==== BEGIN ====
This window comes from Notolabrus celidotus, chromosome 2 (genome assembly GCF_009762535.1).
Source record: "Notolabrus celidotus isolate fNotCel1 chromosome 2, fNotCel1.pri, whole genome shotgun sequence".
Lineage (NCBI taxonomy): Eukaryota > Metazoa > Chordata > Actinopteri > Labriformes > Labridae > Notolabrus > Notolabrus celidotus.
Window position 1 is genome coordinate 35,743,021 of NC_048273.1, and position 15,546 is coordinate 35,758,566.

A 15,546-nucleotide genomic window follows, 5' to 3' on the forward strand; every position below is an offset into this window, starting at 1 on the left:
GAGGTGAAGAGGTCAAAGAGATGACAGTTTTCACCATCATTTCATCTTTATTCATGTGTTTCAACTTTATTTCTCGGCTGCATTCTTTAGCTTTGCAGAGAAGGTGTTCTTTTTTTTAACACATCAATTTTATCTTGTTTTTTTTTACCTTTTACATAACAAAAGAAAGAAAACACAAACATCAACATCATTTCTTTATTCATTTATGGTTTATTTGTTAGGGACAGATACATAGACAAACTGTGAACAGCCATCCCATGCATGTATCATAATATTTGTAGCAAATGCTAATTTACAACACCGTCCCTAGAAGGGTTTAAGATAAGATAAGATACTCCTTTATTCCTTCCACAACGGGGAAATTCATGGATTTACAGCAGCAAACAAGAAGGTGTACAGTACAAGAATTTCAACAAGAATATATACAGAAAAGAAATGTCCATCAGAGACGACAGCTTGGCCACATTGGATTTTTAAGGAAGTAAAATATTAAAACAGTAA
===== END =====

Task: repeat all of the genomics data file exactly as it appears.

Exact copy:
This window comes from Notolabrus celidotus, chromosome 2 (genome assembly GCF_009762535.1).
Source record: "Notolabrus celidotus isolate fNotCel1 chromosome 2, fNotCel1.pri, whole genome shotgun sequence".
Lineage (NCBI taxonomy): Eukaryota > Metazoa > Chordata > Actinopteri > Labriformes > Labridae > Notolabrus > Notolabrus celidotus.
Window position 1 is genome coordinate 35,743,021 of NC_048273.1, and position 15,546 is coordinate 35,758,566.

A 15,546-nucleotide genomic window follows, 5' to 3' on the forward strand; every position below is an offset into this window, starting at 1 on the left:
GAGGTGAAGAGGTCAAAGAGATGACAGTTTTCACCATCATTTCATCTTTATTCATGTGTTTCAACTTTATTTCTCGGCTGCATTCTTTAGCTTTGCAGAGAAGGTGTTCTTTTTTTTAACACATCAATTTTATCTTGTTTTTTTTTACCTTTTACATAACAAAAGAAAGAAAACACAAACATCAACATCATTTCTTTATTCATTTATGGTTTATTTGTTAGGGACAGATACATAGACAAACTGTGAACAGCCATCCCATGCATGTATCATAATATTTGTAGCAAATGCTAATTTACAACACCGTCCCTAGAAGGGTTTAAGATAAGATAAGATACTCCTTTATTCCTTCCACAACGGGGAAATTCATGGATTTACAGCAGCAAACAAGAAGGTGTACAGTACAAGAATTTCAACAAGAATATATACAGAAAAGAAATGTCCATCAGAGACGACAGCTTGGCCACATTGGATTTTTAAGGAAGTAAAATATTAAAACAGTAA